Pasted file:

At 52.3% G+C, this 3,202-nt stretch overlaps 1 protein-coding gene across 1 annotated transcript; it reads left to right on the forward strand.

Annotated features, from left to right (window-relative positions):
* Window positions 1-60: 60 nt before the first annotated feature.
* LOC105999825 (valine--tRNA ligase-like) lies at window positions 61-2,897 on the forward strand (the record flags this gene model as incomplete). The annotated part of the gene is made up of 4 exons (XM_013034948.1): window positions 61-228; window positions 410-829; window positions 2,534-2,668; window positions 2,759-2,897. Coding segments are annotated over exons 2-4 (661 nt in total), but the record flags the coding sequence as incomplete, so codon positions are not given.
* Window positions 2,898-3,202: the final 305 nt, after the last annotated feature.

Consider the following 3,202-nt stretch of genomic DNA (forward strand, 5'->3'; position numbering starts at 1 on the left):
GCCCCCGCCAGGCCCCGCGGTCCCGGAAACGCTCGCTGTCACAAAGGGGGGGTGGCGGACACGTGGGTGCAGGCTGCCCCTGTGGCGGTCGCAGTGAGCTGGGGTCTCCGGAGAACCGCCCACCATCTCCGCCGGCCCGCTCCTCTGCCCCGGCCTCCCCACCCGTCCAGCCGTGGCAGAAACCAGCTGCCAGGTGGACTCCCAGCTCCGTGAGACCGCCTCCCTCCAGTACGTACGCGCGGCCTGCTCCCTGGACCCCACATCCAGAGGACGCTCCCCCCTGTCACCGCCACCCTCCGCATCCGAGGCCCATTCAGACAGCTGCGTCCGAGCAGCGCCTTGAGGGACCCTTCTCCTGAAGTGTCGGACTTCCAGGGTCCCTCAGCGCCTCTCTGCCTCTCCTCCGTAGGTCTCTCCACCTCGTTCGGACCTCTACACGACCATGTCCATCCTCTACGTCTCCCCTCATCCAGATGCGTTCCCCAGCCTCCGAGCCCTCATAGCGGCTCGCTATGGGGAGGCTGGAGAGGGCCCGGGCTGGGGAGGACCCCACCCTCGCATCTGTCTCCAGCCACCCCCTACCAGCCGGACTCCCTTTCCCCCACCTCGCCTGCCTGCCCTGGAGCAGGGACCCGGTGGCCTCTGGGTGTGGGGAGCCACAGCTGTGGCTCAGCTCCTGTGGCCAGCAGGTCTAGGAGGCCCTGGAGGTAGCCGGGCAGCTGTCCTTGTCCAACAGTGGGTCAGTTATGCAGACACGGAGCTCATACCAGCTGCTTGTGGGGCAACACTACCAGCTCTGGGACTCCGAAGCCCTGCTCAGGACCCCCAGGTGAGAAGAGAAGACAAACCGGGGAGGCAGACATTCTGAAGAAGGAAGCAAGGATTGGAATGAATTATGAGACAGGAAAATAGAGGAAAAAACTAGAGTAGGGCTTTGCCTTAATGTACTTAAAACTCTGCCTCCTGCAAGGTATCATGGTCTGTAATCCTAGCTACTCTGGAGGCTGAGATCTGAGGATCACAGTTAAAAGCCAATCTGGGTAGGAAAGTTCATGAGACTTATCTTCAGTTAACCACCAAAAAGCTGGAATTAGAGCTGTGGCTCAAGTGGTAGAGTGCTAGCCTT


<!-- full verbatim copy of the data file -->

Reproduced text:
At 52.3% G+C, this 3,202-nt stretch overlaps 1 protein-coding gene across 1 annotated transcript; it reads left to right on the forward strand.

Annotated features, from left to right (window-relative positions):
* Window positions 1-60: 60 nt before the first annotated feature.
* LOC105999825 (valine--tRNA ligase-like) lies at window positions 61-2,897 on the forward strand (the record flags this gene model as incomplete). The annotated part of the gene is made up of 4 exons (XM_013034948.1): window positions 61-228; window positions 410-829; window positions 2,534-2,668; window positions 2,759-2,897. Coding segments are annotated over exons 2-4 (661 nt in total), but the record flags the coding sequence as incomplete, so codon positions are not given.
* Window positions 2,898-3,202: the final 305 nt, after the last annotated feature.

Consider the following 3,202-nt stretch of genomic DNA (forward strand, 5'->3'; position numbering starts at 1 on the left):
GCCCCCGCCAGGCCCCGCGGTCCCGGAAACGCTCGCTGTCACAAAGGGGGGGTGGCGGACACGTGGGTGCAGGCTGCCCCTGTGGCGGTCGCAGTGAGCTGGGGTCTCCGGAGAACCGCCCACCATCTCCGCCGGCCCGCTCCTCTGCCCCGGCCTCCCCACCCGTCCAGCCGTGGCAGAAACCAGCTGCCAGGTGGACTCCCAGCTCCGTGAGACCGCCTCCCTCCAGTACGTACGCGCGGCCTGCTCCCTGGACCCCACATCCAGAGGACGCTCCCCCCTGTCACCGCCACCCTCCGCATCCGAGGCCCATTCAGACAGCTGCGTCCGAGCAGCGCCTTGAGGGACCCTTCTCCTGAAGTGTCGGACTTCCAGGGTCCCTCAGCGCCTCTCTGCCTCTCCTCCGTAGGTCTCTCCACCTCGTTCGGACCTCTACACGACCATGTCCATCCTCTACGTCTCCCCTCATCCAGATGCGTTCCCCAGCCTCCGAGCCCTCATAGCGGCTCGCTATGGGGAGGCTGGAGAGGGCCCGGGCTGGGGAGGACCCCACCCTCGCATCTGTCTCCAGCCACCCCCTACCAGCCGGACTCCCTTTCCCCCACCTCGCCTGCCTGCCCTGGAGCAGGGACCCGGTGGCCTCTGGGTGTGGGGAGCCACAGCTGTGGCTCAGCTCCTGTGGCCAGCAGGTCTAGGAGGCCCTGGAGGTAGCCGGGCAGCTGTCCTTGTCCAACAGTGGGTCAGTTATGCAGACACGGAGCTCATACCAGCTGCTTGTGGGGCAACACTACCAGCTCTGGGACTCCGAAGCCCTGCTCAGGACCCCCAGGTGAGAAGAGAAGACAAACCGGGGAGGCAGACATTCTGAAGAAGGAAGCAAGGATTGGAATGAATTATGAGACAGGAAAATAGAGGAAAAAACTAGAGTAGGGCTTTGCCTTAATGTACTTAAAACTCTGCCTCCTGCAAGGTATCATGGTCTGTAATCCTAGCTACTCTGGAGGCTGAGATCTGAGGATCACAGTTAAAAGCCAATCTGGGTAGGAAAGTTCATGAGACTTATCTTCAGTTAACCACCAAAAAGCTGGAATTAGAGCTGTGGCTCAAGTGGTAGAGTGCTAGCCTT